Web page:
coastal plants
Raffles' pitcher plant
Nepenthes rafflesiana

Family Nepenthaceae

updated Jan 13
Where seen? In Singapore, it is usually found in adinandra belukar, forest edges or on seaward sides of our natural cliffs on many of our offshore islands. This plant has the largest pitchers in Singapore and was first discovered in Singapore in 1819 by Dr William Jack, the Scottish botanist and surgeon who accompanied Raffles to Singapore.

Features: A climber that grows to 10m long or more, producing long tendrils to clamber over trees and other plants.

It has two kinds of leaves. One kind narrow, oblong (20-30cm long) leathery with tendril-like tips that may coil around other plants. The other kind of leaves form pitchers that are vase-shaped or narrowly funnel-shaped (20-35cm long), green at the base and purplish-red at the mouth with two prominent ribs. It may have ground pitchers which are urn- or goblet-shaped (rounder) (5-25cm long) with two fringed wings.

Male and female flowers on separate plants and are pollinated by night-flying moths and insects. Male flowers tiny, many densely clustered on a tall spike (80cm long), female flowers green banana-shaped in a cluster.

Fruits reddish capsules which split open explosively releasing thread-like seeds that disperse in the wind.

Pit of Death: The pitchers are modified leaves, each with a tiny lid. Nectar is secreted by glands under the lid or at the lip of the pitcher, which are colourful too. These attract insects. The pitcher's lip is smooth and inner surface covered with loose scales of wax that clog up the feet of insects. Thus a small misstep causes the hapless insect to slide into the fluid in the pitcher, where it eventually drowns. The resulting nutrients in the fluid are absorbed by the plant.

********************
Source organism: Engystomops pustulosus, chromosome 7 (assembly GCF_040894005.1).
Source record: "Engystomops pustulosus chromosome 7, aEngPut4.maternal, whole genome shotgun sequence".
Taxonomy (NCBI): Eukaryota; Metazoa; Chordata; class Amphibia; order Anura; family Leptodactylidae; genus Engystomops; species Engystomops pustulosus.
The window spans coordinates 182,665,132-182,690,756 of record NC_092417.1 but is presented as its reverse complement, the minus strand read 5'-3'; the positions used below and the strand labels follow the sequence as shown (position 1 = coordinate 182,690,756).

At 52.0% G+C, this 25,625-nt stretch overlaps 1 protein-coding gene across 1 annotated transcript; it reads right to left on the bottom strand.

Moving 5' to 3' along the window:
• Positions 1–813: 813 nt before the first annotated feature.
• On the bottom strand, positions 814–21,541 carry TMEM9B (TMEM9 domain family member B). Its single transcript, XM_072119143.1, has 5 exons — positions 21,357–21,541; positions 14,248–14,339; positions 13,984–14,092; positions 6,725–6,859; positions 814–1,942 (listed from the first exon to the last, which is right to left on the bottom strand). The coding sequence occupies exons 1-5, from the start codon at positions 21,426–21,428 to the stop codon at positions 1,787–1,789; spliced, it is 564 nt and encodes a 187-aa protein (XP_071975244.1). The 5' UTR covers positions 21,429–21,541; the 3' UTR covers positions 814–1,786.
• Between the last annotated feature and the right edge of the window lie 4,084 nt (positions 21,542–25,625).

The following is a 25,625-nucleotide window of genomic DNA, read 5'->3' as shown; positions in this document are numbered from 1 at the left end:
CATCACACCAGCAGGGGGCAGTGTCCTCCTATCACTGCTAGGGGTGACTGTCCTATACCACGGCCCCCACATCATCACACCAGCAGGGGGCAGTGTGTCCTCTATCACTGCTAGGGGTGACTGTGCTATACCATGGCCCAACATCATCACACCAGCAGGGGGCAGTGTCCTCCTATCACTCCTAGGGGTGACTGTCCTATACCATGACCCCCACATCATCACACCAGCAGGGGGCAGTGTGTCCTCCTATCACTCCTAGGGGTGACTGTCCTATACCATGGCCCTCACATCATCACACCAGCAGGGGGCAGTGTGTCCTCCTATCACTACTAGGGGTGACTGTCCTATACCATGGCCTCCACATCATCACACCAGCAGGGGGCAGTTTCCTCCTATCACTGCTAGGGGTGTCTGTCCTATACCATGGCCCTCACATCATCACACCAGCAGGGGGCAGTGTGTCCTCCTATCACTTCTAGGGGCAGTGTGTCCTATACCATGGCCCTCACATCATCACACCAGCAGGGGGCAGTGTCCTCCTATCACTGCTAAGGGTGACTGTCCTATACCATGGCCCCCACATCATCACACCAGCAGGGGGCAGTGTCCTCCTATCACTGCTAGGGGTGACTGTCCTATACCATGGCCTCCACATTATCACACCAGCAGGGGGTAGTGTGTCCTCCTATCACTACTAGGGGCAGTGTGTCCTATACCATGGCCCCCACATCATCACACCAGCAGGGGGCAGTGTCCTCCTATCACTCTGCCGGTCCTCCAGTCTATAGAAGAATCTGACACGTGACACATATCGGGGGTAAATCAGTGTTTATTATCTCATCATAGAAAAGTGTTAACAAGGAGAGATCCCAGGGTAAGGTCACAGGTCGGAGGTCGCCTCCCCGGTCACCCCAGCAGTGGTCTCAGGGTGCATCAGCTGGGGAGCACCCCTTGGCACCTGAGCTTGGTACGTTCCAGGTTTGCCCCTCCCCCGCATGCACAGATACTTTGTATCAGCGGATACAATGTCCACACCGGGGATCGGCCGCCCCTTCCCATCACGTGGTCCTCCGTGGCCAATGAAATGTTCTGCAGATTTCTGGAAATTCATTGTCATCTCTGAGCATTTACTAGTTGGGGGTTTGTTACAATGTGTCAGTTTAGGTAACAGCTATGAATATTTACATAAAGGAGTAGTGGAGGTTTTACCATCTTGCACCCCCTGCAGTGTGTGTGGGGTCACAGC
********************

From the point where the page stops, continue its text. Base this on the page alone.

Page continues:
Pit of Life: Despite the treacherous nature of the pitcher, the Nepenthes Crab Spider (Misumenops nepenthicola) lays its eggs on the inside of the pitcher walls, and ambushes insect prey that approach the pitchers. According to Butterfly Circle, the tiny butterfly Pitcher Blue (Virachola kessuma deliochus) lays its eggs on a maturing seedpod and the developing caterpillars bore into the pod and devour the developing seeds, moving onto another pod as it grows, finally pupating in yet another pod or even inside a pitcher.

Human uses: According to Burkill, the tough stems of pitcher plants (species not specified) are used in rope making, while the roots are used to treat stomach aches, dysentery and in poultices. The stem may be used to treat coughs and fevers.

Status and threats: The plant is listed as 'Vulnerable' in the Red List of threatened plants of Singapore.

Sentosa, Jun 09

Leaf modified into a pitcher.
Sentosa, Aug 09

Female flowers.

Sentosa, Apr 04

Male flowers.
Sentosa, Dec 10

Ripe capsules split, releasing thread-like seeds..

St John's Island, Aug 09

Raffles pitcher plants on Singapore shores
Photos for free download from wildsingapore flickr


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